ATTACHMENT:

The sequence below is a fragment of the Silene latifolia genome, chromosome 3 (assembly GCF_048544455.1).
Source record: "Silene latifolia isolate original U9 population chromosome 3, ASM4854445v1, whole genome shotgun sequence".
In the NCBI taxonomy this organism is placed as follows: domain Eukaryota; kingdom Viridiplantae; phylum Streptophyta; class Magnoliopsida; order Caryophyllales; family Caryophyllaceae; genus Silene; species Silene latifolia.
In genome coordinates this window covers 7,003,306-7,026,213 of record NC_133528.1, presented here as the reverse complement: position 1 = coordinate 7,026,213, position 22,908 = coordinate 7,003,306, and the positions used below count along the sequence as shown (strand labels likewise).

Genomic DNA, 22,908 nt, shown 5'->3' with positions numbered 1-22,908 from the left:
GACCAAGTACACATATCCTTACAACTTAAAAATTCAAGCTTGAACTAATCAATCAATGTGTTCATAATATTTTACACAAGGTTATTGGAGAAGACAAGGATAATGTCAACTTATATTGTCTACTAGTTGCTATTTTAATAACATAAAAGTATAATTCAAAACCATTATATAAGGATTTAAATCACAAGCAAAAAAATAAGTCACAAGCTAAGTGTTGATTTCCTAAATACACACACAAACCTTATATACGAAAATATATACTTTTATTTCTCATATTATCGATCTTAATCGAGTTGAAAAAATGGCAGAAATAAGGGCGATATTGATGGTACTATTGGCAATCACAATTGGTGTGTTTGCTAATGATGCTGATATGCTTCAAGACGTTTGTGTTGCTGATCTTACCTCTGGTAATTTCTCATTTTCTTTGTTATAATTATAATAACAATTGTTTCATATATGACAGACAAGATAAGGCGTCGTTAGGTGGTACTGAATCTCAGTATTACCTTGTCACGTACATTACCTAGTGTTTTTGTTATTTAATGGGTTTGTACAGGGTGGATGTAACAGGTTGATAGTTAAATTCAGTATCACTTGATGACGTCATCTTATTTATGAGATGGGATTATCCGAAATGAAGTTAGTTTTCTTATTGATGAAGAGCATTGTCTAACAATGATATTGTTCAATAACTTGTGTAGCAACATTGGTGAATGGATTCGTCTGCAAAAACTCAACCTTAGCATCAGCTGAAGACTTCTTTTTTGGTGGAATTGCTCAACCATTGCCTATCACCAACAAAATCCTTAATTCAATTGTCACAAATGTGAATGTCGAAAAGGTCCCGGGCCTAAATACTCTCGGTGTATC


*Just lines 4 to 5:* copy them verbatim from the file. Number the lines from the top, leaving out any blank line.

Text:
In genome coordinates this window covers 7,003,306-7,026,213 of record NC_133528.1, presented here as the reverse complement: position 1 = coordinate 7,026,213, position 22,908 = coordinate 7,003,306, and the positions used below count along the sequence as shown (strand labels likewise).

Genomic DNA, 22,908 nt, shown 5'->3' with positions numbered 1-22,908 from the left: